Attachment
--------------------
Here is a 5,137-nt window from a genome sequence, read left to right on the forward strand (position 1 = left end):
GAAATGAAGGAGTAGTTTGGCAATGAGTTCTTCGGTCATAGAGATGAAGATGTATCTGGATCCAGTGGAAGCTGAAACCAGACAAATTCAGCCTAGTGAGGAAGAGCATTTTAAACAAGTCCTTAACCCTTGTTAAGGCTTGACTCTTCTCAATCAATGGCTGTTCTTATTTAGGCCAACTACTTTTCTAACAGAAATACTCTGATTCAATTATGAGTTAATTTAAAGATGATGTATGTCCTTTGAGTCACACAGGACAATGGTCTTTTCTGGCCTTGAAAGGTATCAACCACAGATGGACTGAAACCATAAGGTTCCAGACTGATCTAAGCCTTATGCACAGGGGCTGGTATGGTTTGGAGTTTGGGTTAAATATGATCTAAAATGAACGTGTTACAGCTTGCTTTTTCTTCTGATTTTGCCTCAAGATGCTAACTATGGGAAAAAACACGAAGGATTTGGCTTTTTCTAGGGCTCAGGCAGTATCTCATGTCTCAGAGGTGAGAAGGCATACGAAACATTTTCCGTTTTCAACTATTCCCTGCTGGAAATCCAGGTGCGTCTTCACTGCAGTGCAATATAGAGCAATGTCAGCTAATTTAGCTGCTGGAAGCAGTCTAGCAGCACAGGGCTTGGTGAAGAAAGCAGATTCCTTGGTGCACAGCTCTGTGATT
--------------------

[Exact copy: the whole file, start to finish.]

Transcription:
Here is a 5,137-nt window from a genome sequence, read left to right on the forward strand (position 1 = left end):
GAAATGAAGGAGTAGTTTGGCAATGAGTTCTTCGGTCATAGAGATGAAGATGTATCTGGATCCAGTGGAAGCTGAAACCAGACAAATTCAGCCTAGTGAGGAAGAGCATTTTAAACAAGTCCTTAACCCTTGTTAAGGCTTGACTCTTCTCAATCAATGGCTGTTCTTATTTAGGCCAACTACTTTTCTAACAGAAATACTCTGATTCAATTATGAGTTAATTTAAAGATGATGTATGTCCTTTGAGTCACACAGGACAATGGTCTTTTCTGGCCTTGAAAGGTATCAACCACAGATGGACTGAAACCATAAGGTTCCAGACTGATCTAAGCCTTATGCACAGGGGCTGGTATGGTTTGGAGTTTGGGTTAAATATGATCTAAAATGAACGTGTTACAGCTTGCTTTTTCTTCTGATTTTGCCTCAAGATGCTAACTATGGGAAAAAACACGAAGGATTTGGCTTTTTCTAGGGCTCAGGCAGTATCTCATGTCTCAGAGGTGAGAAGGCATACGAAACATTTTCCGTTTTCAACTATTCCCTGCTGGAAATCCAGGTGCGTCTTCACTGCAGTGCAATATAGAGCAATGTCAGCTAATTTAGCTGCTGGAAGCAGTCTAGCAGCACAGGGCTTGGTGAAGAAAGCAGATTCCTTGGTGCACAGCTCTGTGATT